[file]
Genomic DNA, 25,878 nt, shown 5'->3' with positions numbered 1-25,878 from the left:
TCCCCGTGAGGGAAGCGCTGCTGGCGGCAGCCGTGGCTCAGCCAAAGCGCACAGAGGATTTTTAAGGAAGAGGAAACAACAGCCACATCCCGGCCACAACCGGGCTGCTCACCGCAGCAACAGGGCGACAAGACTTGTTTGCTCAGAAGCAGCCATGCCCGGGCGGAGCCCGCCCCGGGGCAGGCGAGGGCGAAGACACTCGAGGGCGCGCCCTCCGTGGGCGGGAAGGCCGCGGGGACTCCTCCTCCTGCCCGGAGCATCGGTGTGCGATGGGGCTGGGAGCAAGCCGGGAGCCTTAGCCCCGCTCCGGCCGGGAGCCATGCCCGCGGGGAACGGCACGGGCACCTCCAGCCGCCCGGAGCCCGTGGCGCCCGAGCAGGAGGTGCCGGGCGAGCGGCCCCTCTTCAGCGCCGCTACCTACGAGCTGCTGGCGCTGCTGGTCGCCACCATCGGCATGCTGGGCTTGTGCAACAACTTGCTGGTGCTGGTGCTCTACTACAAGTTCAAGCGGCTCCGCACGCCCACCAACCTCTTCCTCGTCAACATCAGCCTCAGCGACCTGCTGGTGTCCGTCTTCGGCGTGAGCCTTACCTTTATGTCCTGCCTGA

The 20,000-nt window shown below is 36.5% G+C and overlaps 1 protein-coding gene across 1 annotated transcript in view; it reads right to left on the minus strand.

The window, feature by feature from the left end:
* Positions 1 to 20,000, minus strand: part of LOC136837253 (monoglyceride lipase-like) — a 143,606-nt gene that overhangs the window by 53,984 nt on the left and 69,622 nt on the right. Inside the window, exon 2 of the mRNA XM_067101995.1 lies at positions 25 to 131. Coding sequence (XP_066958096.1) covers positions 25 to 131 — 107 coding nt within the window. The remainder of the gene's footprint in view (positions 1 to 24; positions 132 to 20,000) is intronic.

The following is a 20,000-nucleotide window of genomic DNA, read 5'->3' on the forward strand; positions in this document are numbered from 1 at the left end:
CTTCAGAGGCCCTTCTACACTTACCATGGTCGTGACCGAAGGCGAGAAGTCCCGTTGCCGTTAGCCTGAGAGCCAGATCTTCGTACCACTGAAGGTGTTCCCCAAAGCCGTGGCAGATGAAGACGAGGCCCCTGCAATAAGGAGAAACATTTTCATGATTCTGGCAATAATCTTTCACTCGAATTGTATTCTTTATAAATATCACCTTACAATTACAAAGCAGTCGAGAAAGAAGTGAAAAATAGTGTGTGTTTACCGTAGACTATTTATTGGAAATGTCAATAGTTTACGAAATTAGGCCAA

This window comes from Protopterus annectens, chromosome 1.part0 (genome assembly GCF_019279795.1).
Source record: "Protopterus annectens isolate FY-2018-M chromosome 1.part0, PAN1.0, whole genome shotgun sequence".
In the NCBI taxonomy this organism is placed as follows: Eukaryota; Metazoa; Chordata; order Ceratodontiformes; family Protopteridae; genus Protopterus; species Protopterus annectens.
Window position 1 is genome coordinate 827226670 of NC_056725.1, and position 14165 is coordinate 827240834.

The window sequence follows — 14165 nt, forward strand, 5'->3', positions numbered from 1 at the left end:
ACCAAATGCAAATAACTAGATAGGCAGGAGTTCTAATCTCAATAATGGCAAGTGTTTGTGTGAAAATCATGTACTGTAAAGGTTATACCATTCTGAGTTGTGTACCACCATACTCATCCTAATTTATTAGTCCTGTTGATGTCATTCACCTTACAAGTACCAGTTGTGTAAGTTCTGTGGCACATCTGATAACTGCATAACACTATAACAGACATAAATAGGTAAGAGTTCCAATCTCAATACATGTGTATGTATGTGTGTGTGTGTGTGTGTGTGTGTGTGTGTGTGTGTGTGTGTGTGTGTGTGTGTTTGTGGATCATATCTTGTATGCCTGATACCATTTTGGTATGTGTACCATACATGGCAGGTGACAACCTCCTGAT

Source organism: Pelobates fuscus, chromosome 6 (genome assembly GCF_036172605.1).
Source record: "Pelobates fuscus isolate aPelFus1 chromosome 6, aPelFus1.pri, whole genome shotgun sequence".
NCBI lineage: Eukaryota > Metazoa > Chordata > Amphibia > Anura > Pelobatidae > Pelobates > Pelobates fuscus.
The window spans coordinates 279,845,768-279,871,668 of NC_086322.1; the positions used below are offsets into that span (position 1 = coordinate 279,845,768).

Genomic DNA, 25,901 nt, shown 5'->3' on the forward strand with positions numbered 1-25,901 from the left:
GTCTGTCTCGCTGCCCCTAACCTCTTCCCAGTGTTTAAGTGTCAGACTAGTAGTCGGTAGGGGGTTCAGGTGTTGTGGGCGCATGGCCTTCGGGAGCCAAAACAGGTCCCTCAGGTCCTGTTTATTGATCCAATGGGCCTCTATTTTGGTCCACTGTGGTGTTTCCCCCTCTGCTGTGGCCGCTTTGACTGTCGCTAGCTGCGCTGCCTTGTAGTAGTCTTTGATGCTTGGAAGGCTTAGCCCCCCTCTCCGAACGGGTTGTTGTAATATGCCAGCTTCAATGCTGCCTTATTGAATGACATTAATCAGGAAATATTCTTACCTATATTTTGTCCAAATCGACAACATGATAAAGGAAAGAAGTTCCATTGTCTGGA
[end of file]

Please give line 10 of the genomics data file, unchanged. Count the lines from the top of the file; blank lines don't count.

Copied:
In the NCBI taxonomy this organism is placed as follows: Eukaryota; Metazoa; Chordata; order Ceratodontiformes; family Protopteridae; genus Protopterus; species Protopterus annectens.